position) but also acts to define a regular edge and skyline,
emphasised by the small shadow cast by the coping.
Fig 5 Wall and Battlement Detail. This view shows a
junction between the wing pavilions and the lower link. There are
subtle differences in the stone detailing of the pavilion and the
lower link section. The battlements of the link do not have the vault
in the machiciolation of the pavilion. This junction seems awkward
despite the care taken to line the link machiciolation with the
pavilion string course
Fig 6 Stonework - Main entrance and steps. The most
ornate stonework is aroud the main entrance door on the North side of
the house. However it is not clear that this is by Adam. Adam's North
elevation, the only drawing for which is kept at the house and which
is followed elsewhere in all other respects, shows a simple dripsone
hood over a paneled front door. This elaborate detailing, containing
the coat of arms of the family is probably later work
Fig 7. Stone Detail at Window. The stone hood over
the window, borrowed from late medieval and Elizabethan Manor house
architecture, has two functions. It provide a degree of protection
the the window reveal and the window frame by throwing water off the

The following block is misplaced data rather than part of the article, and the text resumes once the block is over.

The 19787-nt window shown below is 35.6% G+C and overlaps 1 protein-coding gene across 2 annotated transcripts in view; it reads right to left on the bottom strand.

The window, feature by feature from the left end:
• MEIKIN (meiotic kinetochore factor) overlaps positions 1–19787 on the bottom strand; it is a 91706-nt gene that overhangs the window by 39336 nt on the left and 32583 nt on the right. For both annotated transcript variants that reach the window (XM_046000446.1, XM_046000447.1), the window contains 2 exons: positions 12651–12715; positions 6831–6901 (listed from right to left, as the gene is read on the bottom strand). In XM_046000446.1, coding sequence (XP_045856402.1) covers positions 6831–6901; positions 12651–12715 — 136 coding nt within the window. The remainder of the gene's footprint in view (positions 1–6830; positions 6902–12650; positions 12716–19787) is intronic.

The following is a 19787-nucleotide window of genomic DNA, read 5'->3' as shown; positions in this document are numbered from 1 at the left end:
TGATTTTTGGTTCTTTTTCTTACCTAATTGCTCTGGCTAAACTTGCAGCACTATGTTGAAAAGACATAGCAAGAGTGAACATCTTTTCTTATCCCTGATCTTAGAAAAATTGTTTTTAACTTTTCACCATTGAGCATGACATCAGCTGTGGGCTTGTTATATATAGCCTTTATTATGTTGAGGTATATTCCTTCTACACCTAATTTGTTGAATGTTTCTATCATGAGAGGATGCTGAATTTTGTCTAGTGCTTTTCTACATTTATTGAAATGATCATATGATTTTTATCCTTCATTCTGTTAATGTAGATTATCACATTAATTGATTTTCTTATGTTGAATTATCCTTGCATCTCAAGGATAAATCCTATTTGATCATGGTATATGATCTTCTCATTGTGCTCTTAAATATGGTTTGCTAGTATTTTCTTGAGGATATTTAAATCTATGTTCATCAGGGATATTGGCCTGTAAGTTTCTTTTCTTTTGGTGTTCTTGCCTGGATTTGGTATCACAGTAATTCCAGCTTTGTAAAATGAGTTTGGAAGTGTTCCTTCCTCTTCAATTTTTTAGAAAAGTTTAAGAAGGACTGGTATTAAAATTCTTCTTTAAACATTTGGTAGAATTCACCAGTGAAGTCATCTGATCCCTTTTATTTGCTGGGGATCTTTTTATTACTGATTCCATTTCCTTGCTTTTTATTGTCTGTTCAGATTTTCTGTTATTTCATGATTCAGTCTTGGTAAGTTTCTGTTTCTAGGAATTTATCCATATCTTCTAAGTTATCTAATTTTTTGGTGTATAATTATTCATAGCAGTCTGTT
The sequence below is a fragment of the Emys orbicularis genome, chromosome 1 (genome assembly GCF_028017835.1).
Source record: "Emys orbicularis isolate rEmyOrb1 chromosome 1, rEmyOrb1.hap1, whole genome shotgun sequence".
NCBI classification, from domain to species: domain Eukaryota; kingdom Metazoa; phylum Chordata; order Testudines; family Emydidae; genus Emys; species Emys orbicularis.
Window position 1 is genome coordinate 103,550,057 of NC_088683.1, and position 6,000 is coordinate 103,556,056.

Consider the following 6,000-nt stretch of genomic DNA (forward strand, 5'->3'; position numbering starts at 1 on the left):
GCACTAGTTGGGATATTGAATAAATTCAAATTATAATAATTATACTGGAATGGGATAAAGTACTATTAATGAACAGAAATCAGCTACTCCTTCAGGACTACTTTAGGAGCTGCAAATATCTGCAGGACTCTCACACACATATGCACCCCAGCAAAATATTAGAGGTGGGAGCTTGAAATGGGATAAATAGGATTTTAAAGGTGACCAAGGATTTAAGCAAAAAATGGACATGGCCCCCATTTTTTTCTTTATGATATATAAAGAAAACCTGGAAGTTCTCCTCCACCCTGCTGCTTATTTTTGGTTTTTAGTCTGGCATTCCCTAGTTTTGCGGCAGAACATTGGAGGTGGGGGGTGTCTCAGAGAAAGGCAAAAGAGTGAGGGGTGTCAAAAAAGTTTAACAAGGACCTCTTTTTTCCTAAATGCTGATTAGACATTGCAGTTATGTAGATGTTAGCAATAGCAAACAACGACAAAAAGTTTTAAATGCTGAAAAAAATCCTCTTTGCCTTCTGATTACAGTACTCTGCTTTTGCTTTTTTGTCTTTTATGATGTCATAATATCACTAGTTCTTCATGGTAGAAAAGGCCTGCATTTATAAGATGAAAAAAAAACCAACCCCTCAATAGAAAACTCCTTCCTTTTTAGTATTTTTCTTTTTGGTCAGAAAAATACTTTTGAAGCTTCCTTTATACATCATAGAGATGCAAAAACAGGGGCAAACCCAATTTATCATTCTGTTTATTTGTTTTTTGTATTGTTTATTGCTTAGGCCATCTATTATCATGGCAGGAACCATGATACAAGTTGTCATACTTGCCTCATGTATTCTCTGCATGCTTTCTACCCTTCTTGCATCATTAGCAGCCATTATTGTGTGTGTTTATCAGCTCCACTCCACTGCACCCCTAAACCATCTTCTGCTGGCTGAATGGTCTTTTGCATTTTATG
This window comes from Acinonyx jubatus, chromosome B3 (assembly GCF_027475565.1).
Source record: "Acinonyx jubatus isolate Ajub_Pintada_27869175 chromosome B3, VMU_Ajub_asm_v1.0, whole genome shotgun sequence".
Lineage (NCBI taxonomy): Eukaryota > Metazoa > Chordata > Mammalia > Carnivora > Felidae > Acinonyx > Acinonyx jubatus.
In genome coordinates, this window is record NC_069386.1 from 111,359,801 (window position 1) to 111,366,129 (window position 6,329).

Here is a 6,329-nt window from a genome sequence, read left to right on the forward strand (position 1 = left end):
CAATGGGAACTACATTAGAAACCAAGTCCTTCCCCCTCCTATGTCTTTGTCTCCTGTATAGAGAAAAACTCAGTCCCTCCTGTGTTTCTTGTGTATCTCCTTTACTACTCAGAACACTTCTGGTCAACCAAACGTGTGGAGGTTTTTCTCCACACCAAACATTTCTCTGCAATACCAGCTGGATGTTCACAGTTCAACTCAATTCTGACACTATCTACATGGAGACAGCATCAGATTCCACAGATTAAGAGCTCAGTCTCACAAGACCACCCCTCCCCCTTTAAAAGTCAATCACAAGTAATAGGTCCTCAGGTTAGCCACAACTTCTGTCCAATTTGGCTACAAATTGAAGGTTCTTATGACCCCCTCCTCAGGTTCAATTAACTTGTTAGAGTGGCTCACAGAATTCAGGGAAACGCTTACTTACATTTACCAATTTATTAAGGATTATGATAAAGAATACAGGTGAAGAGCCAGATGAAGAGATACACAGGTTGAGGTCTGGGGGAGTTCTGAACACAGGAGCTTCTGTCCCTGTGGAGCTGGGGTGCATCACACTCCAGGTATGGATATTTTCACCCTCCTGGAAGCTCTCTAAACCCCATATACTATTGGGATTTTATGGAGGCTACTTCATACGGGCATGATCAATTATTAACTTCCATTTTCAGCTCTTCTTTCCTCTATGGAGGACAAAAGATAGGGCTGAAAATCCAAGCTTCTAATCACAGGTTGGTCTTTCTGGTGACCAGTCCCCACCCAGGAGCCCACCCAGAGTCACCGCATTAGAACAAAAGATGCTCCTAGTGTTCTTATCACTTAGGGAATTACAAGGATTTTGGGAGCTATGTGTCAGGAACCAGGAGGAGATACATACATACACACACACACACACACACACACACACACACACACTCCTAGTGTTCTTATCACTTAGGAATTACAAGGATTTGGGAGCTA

face of the building. It is also used here to provide visual
interest, giving a heavy shadow over the window head.
There are several original drawings by Robert Adam's office on
display at Mellerstain. These are pen and ink with wash drawings that
were sent to the client for approval prior to the building work
commencing. Unfortunately they incorrectly mounted and are quite
badly "foxed" and appear to be in a deteriorating
condition. They include 2 drawings of plans, ground and first floor
on one, second floor and roof plan on the other. There are also three
elevations, including two South elevation drawings more or less the
same as the Adam office copy illustrated here from the Soane Museum
collection, as well as (the only known?) North elevation of the House.
One of the South elevations, like the Adam office copy above from the